It’s been a long time coming but electric vehicles – EVs – will soon reach a tipping point and start to overtake petrol cars.   But for that to happen a great leap forward is needed in range and battery technology.

The race is on.

In January this year we heard a slew of announcements about forthcoming EVs.  Every car maker is jumping onto the EV bandwagon.  GM announced the Chevrolet Bolt, rolling off the production line in 2017.  Nissan has announced the Gen II Leaf which we’ll see in 2018.  And Ford are working on the Model E which I expect in 2019.

And that’s not to mention the ludicrously brilliant Tesla range already in production.

But the problem remains – range.  200 miles (the current de facto standard) is simply not good enough.  Those in the business refer to ‘range anxiety’, that dreaded feeling you get when you don’t know whether you’ll make it to the next charging station before you run out of juice.

That’s no way to build a new car category.

So the race is on to solve it.

I’m thinking of launching ‘The Lenigas Prize.’  A large amount of money for the team who comes up with the solution, and can make a battery do at least 400 miles.

I’ve got my eye on a few places where the breakthrough might happen.

Top of my list is Elon Musk, and the boys and girls at Tesla.  Their boffins are some of the smartest (and most fun) in the business.  Elon claimed last year he’d have a 600-mile plus range by 2017.   This needs a slight caveat, as it’s based on test conditions (and a plodding 24 MPH), so the real world range would be less.  But still 400 miles+.

Carmakers like Nissan, whose current Leaf does 150 miles (making it suitable only for town or city), are targeting 375 miles with new battery tech.  Nissan are experimenting with amorphous sodium monoxide, as a replacement for carbon, to increase energy density.

This week the boffins at the University of Texas at Dallas announced a breakthrough with lithium air technology (basically batteries that ‘breathe’ oxygen from the air instead of having to store an oxidiser internally.)  This could pump up the theoretical energy density by 10-fold and the range to at least 400 miles plus.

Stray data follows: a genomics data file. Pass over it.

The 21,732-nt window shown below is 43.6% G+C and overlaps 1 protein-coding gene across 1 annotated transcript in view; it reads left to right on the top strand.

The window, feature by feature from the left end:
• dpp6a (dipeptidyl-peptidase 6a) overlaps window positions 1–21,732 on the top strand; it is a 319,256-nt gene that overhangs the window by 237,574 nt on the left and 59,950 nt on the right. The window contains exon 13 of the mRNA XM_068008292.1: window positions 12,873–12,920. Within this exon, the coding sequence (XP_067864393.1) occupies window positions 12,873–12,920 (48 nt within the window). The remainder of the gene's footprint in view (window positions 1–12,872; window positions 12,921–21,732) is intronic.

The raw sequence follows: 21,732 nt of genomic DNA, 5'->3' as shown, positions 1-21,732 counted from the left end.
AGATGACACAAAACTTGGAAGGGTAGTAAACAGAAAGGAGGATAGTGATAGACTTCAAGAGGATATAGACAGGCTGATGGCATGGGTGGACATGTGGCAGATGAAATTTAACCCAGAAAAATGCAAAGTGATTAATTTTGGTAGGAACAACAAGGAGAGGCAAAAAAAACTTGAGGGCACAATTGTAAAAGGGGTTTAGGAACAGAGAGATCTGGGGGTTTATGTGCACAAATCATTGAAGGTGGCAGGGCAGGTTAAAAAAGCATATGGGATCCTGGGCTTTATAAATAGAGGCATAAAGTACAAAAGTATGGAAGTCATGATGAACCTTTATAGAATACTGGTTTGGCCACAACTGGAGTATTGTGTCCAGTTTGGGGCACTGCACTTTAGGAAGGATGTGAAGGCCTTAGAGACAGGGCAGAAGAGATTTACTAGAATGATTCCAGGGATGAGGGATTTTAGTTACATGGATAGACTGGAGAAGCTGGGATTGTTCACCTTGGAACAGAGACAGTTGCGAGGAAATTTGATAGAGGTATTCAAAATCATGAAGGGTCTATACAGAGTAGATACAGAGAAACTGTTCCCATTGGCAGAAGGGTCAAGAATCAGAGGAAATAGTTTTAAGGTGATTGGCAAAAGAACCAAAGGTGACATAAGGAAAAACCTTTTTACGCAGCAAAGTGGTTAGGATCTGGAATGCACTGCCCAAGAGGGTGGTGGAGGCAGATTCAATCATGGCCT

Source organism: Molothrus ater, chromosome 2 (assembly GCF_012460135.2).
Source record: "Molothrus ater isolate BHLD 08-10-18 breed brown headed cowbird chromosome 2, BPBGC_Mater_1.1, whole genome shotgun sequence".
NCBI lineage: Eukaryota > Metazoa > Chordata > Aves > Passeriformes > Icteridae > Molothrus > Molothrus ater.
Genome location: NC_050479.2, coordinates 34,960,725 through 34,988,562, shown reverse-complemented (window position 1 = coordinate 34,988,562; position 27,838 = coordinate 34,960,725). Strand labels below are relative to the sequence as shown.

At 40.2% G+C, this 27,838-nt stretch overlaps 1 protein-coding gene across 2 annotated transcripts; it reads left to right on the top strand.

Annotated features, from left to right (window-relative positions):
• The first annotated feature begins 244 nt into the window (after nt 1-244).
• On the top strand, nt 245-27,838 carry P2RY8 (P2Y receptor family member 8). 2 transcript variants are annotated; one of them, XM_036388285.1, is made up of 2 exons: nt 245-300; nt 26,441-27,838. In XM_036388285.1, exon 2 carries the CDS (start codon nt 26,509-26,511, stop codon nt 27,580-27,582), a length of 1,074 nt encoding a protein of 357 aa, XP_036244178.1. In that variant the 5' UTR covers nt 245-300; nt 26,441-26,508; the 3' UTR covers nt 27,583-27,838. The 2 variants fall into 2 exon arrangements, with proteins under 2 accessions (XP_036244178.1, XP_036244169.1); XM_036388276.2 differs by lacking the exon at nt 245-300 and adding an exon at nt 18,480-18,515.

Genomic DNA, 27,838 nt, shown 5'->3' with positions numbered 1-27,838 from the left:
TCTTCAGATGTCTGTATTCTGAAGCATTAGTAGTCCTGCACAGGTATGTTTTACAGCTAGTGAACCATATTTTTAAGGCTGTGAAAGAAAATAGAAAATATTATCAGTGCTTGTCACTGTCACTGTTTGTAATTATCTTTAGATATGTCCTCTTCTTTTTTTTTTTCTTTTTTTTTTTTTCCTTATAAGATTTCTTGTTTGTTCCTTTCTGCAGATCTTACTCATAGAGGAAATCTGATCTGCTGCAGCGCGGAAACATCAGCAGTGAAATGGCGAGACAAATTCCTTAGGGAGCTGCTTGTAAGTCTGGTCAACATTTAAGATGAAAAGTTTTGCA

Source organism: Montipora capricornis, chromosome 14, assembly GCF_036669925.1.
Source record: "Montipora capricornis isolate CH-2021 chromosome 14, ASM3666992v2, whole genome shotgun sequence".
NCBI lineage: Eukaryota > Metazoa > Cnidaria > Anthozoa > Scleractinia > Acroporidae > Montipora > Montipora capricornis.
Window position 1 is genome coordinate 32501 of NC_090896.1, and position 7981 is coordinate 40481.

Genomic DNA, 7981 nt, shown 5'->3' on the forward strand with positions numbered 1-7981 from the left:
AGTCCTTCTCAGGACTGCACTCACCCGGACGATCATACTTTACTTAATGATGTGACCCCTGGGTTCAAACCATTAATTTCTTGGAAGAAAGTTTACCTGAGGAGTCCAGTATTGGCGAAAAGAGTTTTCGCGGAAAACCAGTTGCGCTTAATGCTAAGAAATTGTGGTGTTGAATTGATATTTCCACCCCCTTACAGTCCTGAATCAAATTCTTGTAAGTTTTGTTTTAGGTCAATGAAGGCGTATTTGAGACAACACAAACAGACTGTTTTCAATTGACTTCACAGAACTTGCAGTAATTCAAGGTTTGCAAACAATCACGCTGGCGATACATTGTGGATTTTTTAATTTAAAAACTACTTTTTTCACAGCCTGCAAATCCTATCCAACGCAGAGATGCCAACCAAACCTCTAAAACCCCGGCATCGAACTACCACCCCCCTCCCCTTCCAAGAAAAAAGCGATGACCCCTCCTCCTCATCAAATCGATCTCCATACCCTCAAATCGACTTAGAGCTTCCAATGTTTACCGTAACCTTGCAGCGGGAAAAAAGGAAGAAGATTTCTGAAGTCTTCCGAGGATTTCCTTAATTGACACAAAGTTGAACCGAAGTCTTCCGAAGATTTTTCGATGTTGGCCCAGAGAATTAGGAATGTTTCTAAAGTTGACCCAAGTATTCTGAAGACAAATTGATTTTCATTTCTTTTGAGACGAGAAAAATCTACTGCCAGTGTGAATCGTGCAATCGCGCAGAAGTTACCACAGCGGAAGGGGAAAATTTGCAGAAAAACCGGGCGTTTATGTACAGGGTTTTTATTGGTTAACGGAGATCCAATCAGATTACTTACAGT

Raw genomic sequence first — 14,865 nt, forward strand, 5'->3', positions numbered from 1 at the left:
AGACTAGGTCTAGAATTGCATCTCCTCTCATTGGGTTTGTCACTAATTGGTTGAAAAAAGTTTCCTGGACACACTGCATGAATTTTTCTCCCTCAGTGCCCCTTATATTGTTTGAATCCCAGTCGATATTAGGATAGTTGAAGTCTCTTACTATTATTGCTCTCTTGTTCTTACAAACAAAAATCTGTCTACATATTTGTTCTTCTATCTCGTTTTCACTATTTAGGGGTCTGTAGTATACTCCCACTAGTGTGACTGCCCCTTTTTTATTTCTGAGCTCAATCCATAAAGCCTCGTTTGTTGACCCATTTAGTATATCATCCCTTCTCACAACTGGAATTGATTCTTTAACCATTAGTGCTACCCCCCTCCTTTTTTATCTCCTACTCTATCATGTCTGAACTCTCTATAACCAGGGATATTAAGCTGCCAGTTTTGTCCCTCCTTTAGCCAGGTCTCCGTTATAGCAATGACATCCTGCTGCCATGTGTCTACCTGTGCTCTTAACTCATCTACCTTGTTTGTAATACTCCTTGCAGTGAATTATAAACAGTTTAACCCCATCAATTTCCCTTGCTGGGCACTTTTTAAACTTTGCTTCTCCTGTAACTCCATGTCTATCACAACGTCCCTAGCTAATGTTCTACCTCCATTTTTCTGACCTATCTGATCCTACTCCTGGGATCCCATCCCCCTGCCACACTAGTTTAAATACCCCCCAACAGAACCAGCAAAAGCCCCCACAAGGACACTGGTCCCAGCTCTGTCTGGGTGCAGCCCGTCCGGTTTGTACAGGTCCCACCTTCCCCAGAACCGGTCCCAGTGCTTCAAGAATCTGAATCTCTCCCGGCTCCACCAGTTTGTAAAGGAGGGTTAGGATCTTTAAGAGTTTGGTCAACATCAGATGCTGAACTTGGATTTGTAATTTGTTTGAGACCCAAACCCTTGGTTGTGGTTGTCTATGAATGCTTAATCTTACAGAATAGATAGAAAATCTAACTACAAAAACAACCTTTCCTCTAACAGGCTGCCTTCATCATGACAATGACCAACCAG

And over in Chicago the US Dept of Environment has set up the Joint Centre for Energy Storage Research, or JCESR. It’s modelled on the concentration of brainpower the US pulled together for the ‘Manhattan Project’ in the 1940s.  The DOE has pumped in $120M of funding and between them the 14 partner organisations are aiming to develop batteries with 5 x the energy density, at 1/5 x cost, in 5 years.  It’s called the 5-5-5 approach.

But without wishing to throw a spanner in the works let’s not ignore China where there are incredible leaps forward going on. China is already the largest lithium market in the world, taking on the established leaders in the lithium battery game. My mate Kirill Klip who blogs about lithium here, reckons China may this year become the largest EV market in the world.

So could it be China where we see not only the range issue being solved, but the cost issue.  The Chinese will be able to mass produce the batteries at a fraction of the cost.

So frontrunners for ‘The Lenigas Prize’?  Where would you put your money?  Let me know.




Written by David Lenigas